A couple of University of Illinois professors got to thinking while they were enjoying lunch at an off-campus fast food emporium: what would happen if part of the restaurant were a little quieter, a little nicer, but with the same food?
Both men have since left the U. of I., but not before conducting research in a Hardee’s in Champaign. A former “smoking room” was classed up with indirect lighting, tablecloths, and soft jazz. Koert Van Ittersum, now an associate professor of marketing at Georgia Tech, says the result was that people in the “nicer” part of the restaurant spent a little more time – but ate a little less.
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The research showed that the people in the “nicer” room ate 18 percent less food than did the diners in the “regular” part of the restaurant. Van Ittersum says the finding confirms what the diet-and-nutrition people are always saying: eating slowly lets your stomach tell you when it’s full. When that happens, stop eating.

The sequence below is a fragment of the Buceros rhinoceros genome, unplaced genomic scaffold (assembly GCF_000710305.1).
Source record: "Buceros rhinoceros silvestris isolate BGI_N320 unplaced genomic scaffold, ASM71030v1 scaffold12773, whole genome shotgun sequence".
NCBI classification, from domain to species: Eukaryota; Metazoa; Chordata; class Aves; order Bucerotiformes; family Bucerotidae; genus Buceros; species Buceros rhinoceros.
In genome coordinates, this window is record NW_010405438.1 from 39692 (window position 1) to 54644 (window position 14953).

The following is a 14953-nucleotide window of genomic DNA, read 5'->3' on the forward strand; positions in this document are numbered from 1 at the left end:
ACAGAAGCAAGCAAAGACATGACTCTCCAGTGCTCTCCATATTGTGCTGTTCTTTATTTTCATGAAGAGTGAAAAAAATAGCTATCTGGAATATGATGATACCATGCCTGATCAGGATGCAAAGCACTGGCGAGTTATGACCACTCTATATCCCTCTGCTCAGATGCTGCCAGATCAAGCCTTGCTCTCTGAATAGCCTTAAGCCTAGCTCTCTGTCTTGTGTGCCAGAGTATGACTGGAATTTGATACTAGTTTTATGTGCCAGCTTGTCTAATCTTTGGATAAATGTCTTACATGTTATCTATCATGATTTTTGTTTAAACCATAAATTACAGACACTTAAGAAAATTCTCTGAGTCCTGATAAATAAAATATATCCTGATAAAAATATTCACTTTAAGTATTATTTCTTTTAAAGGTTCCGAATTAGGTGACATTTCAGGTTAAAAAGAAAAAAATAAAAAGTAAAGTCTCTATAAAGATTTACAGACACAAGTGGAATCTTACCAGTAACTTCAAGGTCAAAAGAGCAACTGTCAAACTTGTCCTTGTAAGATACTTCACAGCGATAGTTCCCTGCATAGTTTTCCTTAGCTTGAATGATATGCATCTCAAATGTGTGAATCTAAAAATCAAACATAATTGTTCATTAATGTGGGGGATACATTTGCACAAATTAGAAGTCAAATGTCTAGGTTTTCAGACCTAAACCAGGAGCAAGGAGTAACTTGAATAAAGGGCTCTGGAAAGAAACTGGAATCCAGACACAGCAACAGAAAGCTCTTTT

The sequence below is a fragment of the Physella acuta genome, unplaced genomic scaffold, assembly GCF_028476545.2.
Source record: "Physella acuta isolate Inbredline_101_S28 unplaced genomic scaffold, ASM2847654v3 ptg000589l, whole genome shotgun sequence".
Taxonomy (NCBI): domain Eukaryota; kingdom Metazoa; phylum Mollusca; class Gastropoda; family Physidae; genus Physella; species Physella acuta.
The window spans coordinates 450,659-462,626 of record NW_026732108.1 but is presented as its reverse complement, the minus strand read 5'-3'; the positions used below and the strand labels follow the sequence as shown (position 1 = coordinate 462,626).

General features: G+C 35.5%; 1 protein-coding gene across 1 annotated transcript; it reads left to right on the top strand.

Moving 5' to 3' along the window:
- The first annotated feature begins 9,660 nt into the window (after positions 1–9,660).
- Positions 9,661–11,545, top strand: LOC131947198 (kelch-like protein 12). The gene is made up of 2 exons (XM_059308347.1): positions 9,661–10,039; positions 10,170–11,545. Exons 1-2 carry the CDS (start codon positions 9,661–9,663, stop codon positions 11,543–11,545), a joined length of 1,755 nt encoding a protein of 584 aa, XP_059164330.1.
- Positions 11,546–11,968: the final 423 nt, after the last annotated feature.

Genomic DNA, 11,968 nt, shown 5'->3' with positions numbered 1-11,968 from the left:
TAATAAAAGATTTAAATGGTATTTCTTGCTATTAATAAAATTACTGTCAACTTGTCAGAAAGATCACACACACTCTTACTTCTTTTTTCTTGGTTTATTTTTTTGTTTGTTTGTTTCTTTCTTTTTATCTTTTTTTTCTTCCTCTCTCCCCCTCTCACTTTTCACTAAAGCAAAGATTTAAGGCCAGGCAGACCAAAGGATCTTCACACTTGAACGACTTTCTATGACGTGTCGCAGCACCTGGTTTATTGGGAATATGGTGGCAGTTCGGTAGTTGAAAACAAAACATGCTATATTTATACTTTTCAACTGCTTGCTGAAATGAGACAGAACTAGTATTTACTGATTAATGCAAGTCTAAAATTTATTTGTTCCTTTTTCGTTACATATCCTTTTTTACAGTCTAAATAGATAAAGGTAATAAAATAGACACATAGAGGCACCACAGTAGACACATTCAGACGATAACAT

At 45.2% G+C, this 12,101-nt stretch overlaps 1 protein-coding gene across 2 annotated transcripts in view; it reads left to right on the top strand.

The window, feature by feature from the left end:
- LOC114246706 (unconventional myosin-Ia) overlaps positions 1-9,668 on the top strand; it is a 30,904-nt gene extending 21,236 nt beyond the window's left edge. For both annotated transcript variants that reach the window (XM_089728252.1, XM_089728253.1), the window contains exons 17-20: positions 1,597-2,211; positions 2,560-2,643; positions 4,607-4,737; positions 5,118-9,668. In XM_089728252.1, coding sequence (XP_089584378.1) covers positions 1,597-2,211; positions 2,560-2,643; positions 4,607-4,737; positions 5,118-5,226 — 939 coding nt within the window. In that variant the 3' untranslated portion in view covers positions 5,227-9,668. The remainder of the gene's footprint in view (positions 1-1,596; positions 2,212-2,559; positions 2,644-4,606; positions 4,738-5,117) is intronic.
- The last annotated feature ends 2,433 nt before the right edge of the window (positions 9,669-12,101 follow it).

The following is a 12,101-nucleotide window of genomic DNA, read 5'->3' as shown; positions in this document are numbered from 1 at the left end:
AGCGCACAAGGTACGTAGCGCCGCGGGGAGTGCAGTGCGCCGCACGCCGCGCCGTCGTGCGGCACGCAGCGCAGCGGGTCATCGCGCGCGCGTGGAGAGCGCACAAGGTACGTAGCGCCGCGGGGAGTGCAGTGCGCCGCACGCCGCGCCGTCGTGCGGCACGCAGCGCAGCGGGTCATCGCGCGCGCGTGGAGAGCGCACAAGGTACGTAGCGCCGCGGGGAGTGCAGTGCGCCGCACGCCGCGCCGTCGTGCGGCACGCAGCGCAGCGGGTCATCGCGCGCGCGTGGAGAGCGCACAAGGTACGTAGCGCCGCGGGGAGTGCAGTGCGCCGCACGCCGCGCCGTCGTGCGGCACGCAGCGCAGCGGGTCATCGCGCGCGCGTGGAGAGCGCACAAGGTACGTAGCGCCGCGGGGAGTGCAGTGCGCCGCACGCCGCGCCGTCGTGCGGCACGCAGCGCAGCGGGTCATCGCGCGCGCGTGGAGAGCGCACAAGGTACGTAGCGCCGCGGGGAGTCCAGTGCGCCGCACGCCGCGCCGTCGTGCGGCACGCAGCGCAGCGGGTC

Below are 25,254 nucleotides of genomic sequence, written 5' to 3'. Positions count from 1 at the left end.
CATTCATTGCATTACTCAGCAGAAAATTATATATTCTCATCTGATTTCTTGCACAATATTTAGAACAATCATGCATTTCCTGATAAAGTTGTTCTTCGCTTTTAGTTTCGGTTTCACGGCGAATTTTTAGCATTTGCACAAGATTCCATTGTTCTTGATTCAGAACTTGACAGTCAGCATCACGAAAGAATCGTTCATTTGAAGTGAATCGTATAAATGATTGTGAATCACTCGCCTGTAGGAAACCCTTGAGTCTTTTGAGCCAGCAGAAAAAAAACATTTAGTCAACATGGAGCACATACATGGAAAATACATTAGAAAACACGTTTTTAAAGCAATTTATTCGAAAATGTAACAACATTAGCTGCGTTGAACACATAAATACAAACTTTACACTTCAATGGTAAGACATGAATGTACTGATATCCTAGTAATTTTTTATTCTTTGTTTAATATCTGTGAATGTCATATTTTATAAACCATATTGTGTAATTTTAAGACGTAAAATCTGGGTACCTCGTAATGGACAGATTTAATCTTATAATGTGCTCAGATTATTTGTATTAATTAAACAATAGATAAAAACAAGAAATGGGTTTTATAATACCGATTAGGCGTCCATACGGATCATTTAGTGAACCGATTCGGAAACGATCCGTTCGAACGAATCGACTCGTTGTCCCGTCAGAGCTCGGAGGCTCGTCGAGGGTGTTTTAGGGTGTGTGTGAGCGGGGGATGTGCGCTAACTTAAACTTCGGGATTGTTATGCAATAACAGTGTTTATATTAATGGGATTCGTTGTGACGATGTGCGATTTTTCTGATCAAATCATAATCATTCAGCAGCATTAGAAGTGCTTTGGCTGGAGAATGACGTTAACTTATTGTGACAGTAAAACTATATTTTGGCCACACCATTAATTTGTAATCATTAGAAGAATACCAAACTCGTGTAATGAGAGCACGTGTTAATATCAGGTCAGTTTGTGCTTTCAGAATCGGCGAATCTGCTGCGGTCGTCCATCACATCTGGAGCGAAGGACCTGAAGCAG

“Take the time to eat your dinner. Take time to sit down with the family, as opposed to standing at the kitchen counter and chowing it down in a few minutes. Take the time to sit, enjoy your food, and chew your food well, and listen to your body,” Van Ittersum says. “If your body says you’ve had enough, then stop eating. In the long run, we’ll all be better off.”
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